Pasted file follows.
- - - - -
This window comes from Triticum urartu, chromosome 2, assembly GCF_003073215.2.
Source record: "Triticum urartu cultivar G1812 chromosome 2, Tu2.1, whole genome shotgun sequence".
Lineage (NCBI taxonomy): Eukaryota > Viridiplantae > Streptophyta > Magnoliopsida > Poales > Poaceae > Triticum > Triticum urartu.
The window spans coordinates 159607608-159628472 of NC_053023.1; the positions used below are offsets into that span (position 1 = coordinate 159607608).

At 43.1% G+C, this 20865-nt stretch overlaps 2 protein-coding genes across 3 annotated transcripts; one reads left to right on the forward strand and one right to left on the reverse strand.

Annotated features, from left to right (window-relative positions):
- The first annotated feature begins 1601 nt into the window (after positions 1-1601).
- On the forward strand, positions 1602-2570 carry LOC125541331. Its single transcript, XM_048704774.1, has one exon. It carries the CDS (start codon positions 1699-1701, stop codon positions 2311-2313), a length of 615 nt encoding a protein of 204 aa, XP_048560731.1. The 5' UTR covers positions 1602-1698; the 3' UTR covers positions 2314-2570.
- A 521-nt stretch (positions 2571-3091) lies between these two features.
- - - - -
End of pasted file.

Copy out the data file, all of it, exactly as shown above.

This window comes from Triticum urartu, chromosome 2, assembly GCF_003073215.2.
Source record: "Triticum urartu cultivar G1812 chromosome 2, Tu2.1, whole genome shotgun sequence".
Lineage (NCBI taxonomy): Eukaryota > Viridiplantae > Streptophyta > Magnoliopsida > Poales > Poaceae > Triticum > Triticum urartu.
The window spans coordinates 159607608-159628472 of NC_053023.1; the positions used below are offsets into that span (position 1 = coordinate 159607608).

At 43.1% G+C, this 20865-nt stretch overlaps 2 protein-coding genes across 3 annotated transcripts; one reads left to right on the forward strand and one right to left on the reverse strand.

Annotated features, from left to right (window-relative positions):
- The first annotated feature begins 1601 nt into the window (after positions 1-1601).
- On the forward strand, positions 1602-2570 carry LOC125541331. Its single transcript, XM_048704774.1, has one exon. It carries the CDS (start codon positions 1699-1701, stop codon positions 2311-2313), a length of 615 nt encoding a protein of 204 aa, XP_048560731.1. The 5' UTR covers positions 1602-1698; the 3' UTR covers positions 2314-2570.
- A 521-nt stretch (positions 2571-3091) lies between these two features.